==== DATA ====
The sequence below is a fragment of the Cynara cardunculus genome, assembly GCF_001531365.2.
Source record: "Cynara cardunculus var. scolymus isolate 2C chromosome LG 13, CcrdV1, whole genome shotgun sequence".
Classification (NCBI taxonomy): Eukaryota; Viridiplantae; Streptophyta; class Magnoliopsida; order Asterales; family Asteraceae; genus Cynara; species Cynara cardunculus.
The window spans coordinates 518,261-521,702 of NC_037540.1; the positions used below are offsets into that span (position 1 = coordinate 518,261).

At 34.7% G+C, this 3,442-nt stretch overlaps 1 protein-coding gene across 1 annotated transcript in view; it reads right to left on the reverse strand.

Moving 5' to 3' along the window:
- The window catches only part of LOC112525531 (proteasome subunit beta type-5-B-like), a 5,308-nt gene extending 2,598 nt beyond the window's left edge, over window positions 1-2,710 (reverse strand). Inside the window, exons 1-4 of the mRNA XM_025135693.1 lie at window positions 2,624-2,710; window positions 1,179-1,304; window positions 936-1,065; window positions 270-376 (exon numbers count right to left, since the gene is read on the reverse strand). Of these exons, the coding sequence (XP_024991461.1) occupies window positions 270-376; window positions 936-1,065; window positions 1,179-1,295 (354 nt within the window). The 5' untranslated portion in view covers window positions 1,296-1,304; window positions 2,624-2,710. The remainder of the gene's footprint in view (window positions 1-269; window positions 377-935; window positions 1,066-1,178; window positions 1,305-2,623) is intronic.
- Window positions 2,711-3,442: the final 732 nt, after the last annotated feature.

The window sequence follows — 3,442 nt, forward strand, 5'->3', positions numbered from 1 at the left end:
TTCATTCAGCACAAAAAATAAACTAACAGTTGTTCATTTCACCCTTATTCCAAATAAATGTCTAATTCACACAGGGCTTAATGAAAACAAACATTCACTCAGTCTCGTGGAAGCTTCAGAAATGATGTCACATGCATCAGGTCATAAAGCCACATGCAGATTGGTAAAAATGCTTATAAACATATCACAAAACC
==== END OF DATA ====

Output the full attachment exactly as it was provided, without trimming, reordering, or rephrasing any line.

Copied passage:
The sequence below is a fragment of the Cynara cardunculus genome, assembly GCF_001531365.2.
Source record: "Cynara cardunculus var. scolymus isolate 2C chromosome LG 13, CcrdV1, whole genome shotgun sequence".
Classification (NCBI taxonomy): Eukaryota; Viridiplantae; Streptophyta; class Magnoliopsida; order Asterales; family Asteraceae; genus Cynara; species Cynara cardunculus.
The window spans coordinates 518,261-521,702 of NC_037540.1; the positions used below are offsets into that span (position 1 = coordinate 518,261).

At 34.7% G+C, this 3,442-nt stretch overlaps 1 protein-coding gene across 1 annotated transcript in view; it reads right to left on the reverse strand.

Moving 5' to 3' along the window:
- The window catches only part of LOC112525531 (proteasome subunit beta type-5-B-like), a 5,308-nt gene extending 2,598 nt beyond the window's left edge, over window positions 1-2,710 (reverse strand). Inside the window, exons 1-4 of the mRNA XM_025135693.1 lie at window positions 2,624-2,710; window positions 1,179-1,304; window positions 936-1,065; window positions 270-376 (exon numbers count right to left, since the gene is read on the reverse strand). Of these exons, the coding sequence (XP_024991461.1) occupies window positions 270-376; window positions 936-1,065; window positions 1,179-1,295 (354 nt within the window). The 5' untranslated portion in view covers window positions 1,296-1,304; window positions 2,624-2,710. The remainder of the gene's footprint in view (window positions 1-269; window positions 377-935; window positions 1,066-1,178; window positions 1,305-2,623) is intronic.
- Window positions 2,711-3,442: the final 732 nt, after the last annotated feature.

The window sequence follows — 3,442 nt, forward strand, 5'->3', positions numbered from 1 at the left end:
TTCATTCAGCACAAAAAATAAACTAACAGTTGTTCATTTCACCCTTATTCCAAATAAATGTCTAATTCACACAGGGCTTAATGAAAACAAACATTCACTCAGTCTCGTGGAAGCTTCAGAAATGATGTCACATGCATCAGGTCATAAAGCCACATGCAGATTGGTAAAAATGCTTATAAACATATCACAAAACC